Back to school: Retailers pencil in a better February

31 January 2021 - 07:50
A Pep store in Balfour Mall in Johannesburg. Picture: WALDO SWIEGERS
A Pep store in Balfour Mall in Johannesburg. Picture: WALDO SWIEGERS

With the start of the school year delayed along with traditional back-to-school shopping, retailers hope buying will intensify in the next few weeks.

Retailers are using loss-leaders and promotions linked to customer loyalty cards to attract shoppers in what is an intensely competitive category. They are also extending promotions to cater for the delayed start to the academic year.

But there's no magic pill to boost sales as consumers' finances continue to deteriorate due to Covid-19 restrictions that have led to job losses.

TPN Credit Bureau said in a statement this week that a "growing number of parents with children at fee-paying public schools find they can no longer afford school fees". And a survey of 1,200 South Africans by Game in December 2020 found 67% of parents "were concerned about finding the funds for stationery and other school supplies".

Even so, retailers are hopeful.

CNA CEO Benjamin Trisk says his "gut feeling" is that sales will start intensifying in the weeks up to February 15. While it is "too early to say exactly how sales are going to look for all of us", so far back-to-school sales are "well down right now, compared to last year".

Another unknown is the effect job losses will have on sales. "We have had a lot of people who have become unemployed through Covid and how they are managing I have no idea. That is another pressure and we don't know how it will play out," Trisk says. As a result, establishing attractive pricing points for consumers is "more critical than ever".

CNA has aggressively slashed prices and is using loss-leaders, such as a calculator that it is selling at "under our purchase price", to attract customers to stores.

TFG CEO Anthony Thunström says the "lingering uncertainty around when schools would open as well as the actual delay itself have had a negative impact on school-wear sales in January".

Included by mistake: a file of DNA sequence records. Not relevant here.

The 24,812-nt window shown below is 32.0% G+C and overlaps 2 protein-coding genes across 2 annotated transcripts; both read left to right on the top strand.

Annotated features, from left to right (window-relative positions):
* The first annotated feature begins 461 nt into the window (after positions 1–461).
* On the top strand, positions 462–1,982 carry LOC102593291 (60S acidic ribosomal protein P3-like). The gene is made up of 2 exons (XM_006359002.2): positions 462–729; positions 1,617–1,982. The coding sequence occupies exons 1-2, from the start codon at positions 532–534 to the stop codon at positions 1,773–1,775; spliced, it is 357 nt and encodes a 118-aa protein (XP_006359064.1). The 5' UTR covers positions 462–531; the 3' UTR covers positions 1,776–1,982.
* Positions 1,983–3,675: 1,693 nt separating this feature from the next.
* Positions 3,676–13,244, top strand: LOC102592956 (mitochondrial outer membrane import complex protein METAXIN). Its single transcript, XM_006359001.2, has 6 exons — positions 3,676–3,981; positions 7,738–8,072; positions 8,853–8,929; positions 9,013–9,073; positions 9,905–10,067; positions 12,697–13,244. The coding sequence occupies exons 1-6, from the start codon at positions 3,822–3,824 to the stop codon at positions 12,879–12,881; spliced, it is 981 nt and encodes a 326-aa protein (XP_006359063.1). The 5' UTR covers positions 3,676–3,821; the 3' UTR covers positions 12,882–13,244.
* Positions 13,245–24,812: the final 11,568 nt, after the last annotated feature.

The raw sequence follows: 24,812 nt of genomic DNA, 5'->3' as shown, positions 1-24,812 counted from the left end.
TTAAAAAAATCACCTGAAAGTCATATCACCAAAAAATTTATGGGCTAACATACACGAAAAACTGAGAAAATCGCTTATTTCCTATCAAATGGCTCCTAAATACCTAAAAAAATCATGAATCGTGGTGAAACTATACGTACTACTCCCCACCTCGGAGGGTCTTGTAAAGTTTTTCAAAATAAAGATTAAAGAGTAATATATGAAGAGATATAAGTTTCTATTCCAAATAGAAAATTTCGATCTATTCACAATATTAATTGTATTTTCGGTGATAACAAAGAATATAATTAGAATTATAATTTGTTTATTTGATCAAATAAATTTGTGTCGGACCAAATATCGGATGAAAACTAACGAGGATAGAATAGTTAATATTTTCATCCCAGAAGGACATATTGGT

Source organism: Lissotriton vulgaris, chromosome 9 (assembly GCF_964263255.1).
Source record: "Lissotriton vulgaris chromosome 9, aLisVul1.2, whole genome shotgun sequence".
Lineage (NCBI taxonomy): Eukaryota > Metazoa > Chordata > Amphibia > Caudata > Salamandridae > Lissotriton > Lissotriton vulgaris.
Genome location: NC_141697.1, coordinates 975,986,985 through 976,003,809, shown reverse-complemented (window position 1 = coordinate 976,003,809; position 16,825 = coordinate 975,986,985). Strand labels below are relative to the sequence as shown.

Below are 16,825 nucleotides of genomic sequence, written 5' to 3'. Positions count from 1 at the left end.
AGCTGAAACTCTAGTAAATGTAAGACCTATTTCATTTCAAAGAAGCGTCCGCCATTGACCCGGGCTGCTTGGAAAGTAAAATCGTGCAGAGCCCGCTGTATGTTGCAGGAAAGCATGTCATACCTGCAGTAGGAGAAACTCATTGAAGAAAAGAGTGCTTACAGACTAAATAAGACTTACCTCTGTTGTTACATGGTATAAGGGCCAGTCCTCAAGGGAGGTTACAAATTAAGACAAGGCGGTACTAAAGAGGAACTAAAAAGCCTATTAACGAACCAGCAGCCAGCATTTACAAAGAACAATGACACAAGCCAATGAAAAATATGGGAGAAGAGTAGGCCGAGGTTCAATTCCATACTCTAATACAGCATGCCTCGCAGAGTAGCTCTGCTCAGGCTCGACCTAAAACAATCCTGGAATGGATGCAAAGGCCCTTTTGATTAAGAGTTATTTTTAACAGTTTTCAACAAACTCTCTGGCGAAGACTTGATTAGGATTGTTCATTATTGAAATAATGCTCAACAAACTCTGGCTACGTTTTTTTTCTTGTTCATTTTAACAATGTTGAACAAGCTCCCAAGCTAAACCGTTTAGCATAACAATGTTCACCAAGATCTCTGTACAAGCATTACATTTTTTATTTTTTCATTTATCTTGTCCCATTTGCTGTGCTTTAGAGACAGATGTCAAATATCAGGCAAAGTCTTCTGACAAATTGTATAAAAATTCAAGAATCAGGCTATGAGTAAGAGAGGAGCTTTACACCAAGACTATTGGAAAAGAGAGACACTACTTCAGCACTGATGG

TFG owns Jet and Foschini.

With children at home, laptops, computers are particularly popular

"We source a lot of our product from our local manufacturers and unfortunately this has a knock-on effect on them as well. The economic impact of Covid, especially as it relates to job losses, has further impacted school-wear sales this year," says Thunstöm. The group is fortunate that "school-wear is a very small proportion" of its overall TFG Africa sales, he says.

Pepkor, which owns Pep and Ackermans, said in a trading update this week that the "delayed start to the academic school year will have a major impact on back-to-school sales performance in January 2021, which is expected to shift to February 2021".

But it said its stores were "ready to offer customers a full product range at market-leading prices when schools reopen in February".

Shoprite Group says as part of its back-to-school promotion, customers who have the Xtra Savings loyalty card are able to buy a full uniform, including a short-sleeve shirt, shorts or skirt, socks and school shoes, for R100 for selected ages and sizes.

Massmart says the group had a "gradual increase in back-to-school shopping over the past week" with Game customers "mostly shopping in-store versus online".

Mike Prentice, merchandising executive for Spar, says there are usually two waves of school-related spending, the first in December "with consumers buying stationery as Christmas presents". The second wave of stationery spend is in January, ahead of the schools opening. With the delay of schools opening due to the pandemic, "we expect to see this spend coming through during February", he says.

John Bradshaw, retail executive: marketing at Pick n Pay, says: "Our Smart Shopper loyalty programme has shown which products our customers want to buy in bulk, so we've included these in our multi-buy promotions to help customers maximise their savings. With children spending more time at home, laptops, computers and tablets are particularly popular with our customers."

PNA says though its business is "non-discretionary", the financial strains brought upon customers by the pandemic have affected their buying power.

PNA says it has not used loss-leaders to attract customers, but has been negotiating "hard with our suppliers, and our franchisees reduced their margins to keep our back-to-school product prices as competitive as possible".